- Will China Democratize?Sources of Resistance
China today is in a process of economic, intellectual, and political transformation, 1 which includes what Alex Inkeles has called a tendency toward “convergence” between societies committed to modernization. 2 While Inkeles has robustly documented striking similarities between industrial societies in terms of modes of production, organizational traits, education, stratification, and personality traits, he hesitated in his earlier writings to predict that capitalism would replace socialism and that democracy would replace authoritarianism.
Yet at least in China, one can see a major tendency in the direction of “the three marketplaces” (intellectual, economic, and political), a concept that can be derived from the famous work of Karl R. Popper and Friedrich A. Hayek on the nature of the free and prosperous society. 3 Thus China today seems largely to have accepted Hayek’s correlation of economic efficiency with the free economic marketplace. Although China is still far from being an “open society” or even enjoying the “intellectual marketplace” realized in Taiwan during the authoritarian era, its development will increasingly corroborate Karl W. Deutsch’s point that competitiveness in the international arena requires openness to the global flow of information. Even in the case of the political marketplace, the Chinese leadership is growing aware that the efficiency of the state requires the use of elections and the courts to check state abuses.
Moreover, although few Chinese affirm the idea of democracy as [End Page 18] defined by U.S. political scientists, many are inspired by a certain vision of “rule by the people.” To a large extent, twentieth-century Chinese intellectuals have seen history as dominated by a “global trend” (shih-chieh-te ch’ao-liu); have identified the West as presently leading the global parade forming this trend; and today identify “rule by the people” (or min-chu, the Chinese word for “democracy”) as integral to Western success. Very different from the Arab-Muslim world’s much weaker interest in democracy, this widespread Chinese enthusiasm for the democratic ideal is rooted not only in the widely revered May Fourth Movement, which arose by 1919, but also in the Confucian way of defining proper governance. As I have argued, Confucianism is a this-worldly way of thought according to which realization of ultimate values is contingent on fully moral action by the political center; the standard of political morality transcends the current ruler; and the content of political morality is action in accord with “what people regard as beneficial to them.” 4 With this viewpoint, many Confucians since the late nineteenth century have logically, almost instantly, and quite naively perceived Western democratic procedures as infallible means with which to realize their traditional goal of perfect political morality. This tradition-rooted enthusiasm for democracy has remained central to Chinese political discourse, and fuels contemporary Chinese demands for democracy.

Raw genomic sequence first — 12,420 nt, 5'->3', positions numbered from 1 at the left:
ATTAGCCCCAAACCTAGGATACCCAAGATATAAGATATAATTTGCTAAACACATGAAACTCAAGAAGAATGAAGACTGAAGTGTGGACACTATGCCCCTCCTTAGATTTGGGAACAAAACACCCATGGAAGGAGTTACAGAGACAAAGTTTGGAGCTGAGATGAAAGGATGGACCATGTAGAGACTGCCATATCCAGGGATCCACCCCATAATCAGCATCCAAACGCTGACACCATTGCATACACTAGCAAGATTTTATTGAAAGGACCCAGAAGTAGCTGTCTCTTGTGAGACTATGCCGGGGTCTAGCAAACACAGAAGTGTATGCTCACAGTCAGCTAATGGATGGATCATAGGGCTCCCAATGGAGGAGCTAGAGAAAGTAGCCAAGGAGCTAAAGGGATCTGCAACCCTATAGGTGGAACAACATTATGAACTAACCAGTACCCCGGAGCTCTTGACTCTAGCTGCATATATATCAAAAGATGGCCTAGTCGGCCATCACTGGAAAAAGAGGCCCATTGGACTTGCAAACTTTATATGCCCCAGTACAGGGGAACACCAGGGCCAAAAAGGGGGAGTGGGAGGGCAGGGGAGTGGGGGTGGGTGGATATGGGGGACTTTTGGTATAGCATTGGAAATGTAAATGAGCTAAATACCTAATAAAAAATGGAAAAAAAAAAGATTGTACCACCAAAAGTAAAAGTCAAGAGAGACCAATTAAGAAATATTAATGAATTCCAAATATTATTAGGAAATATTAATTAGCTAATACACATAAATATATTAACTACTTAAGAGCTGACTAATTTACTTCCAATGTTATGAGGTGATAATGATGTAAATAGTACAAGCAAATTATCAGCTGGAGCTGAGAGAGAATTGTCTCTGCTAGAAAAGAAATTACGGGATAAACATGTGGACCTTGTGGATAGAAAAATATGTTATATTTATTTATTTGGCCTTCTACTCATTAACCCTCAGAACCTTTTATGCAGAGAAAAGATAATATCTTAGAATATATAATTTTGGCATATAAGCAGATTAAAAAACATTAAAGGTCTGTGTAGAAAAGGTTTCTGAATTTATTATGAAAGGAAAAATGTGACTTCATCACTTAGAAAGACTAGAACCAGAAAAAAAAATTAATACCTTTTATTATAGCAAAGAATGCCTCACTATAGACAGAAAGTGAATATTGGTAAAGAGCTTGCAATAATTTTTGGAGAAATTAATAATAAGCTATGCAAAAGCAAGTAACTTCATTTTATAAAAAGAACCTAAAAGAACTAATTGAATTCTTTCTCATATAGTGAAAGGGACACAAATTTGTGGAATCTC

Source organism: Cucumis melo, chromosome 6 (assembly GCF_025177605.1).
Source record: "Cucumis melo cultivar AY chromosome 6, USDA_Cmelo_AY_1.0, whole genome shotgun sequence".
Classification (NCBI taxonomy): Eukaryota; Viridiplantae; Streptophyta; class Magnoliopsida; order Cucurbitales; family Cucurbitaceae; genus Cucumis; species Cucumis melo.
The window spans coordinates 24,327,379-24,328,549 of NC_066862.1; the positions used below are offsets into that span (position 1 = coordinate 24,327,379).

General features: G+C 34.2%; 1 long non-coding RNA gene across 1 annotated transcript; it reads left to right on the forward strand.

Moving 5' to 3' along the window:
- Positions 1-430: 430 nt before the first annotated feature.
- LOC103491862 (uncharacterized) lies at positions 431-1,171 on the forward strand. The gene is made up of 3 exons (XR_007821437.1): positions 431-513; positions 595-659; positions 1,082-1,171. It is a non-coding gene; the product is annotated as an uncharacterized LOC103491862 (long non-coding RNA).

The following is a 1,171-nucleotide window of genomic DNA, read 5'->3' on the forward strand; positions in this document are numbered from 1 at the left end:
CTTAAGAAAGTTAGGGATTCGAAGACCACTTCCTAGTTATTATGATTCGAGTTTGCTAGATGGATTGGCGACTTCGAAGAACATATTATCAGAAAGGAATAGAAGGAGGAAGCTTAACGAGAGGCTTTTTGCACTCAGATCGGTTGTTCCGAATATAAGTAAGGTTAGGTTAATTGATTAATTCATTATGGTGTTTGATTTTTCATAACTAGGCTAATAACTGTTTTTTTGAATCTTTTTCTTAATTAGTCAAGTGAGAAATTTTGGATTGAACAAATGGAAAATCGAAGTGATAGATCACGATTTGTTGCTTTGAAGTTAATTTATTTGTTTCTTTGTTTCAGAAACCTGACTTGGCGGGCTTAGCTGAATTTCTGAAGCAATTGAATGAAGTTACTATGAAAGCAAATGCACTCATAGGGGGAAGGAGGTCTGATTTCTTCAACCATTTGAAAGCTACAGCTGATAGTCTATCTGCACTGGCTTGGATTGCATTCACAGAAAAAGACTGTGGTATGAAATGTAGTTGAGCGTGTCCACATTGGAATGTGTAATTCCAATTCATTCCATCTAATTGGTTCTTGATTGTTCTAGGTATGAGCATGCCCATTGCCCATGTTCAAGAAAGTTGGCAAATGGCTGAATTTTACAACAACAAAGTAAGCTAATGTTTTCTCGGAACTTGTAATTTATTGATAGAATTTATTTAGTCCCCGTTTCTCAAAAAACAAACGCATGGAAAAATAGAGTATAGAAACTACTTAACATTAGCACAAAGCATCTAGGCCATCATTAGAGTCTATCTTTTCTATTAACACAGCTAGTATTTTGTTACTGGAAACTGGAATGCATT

Nevertheless, it is doubtful that China will adopt the Western liberal model of democracy any time soon. First, it is important, I think, to look at the problem by using something like Alex Inkeles’s idea of “convergence” and “divergence,” which is based on Weberian empiricism, rather than returning, as Francis Fukuyama has suggested, to the classical belief that global history has a unilinear direction based on universal human impulses that philosophers such as Hegel have identified. Weberian empiricism, in turn, breaks down into at least two approaches, both of which are important—the emphasis on Verstehen, what people have said and meant (including their patterns of public discourse pertaining to the construction of the sovereign political center, not just their informal opinions about how rotten the political situation is); and the emphasis on quantifiable data.
Second, it is obvious that many millions of Chinese have a vested interest in the status quo, and that the political elites favoring the status quo have powerful coercive tools at their disposal.
Third, there is the elusive problem of how to describe the current structure of the Chinese government. I believe there has been a strong tendency to underestimate both its stability and the degree of legitimacy it enjoys. Most misleading has been the common assertion that Maoism and Marxism have become a “joke,” and that the only...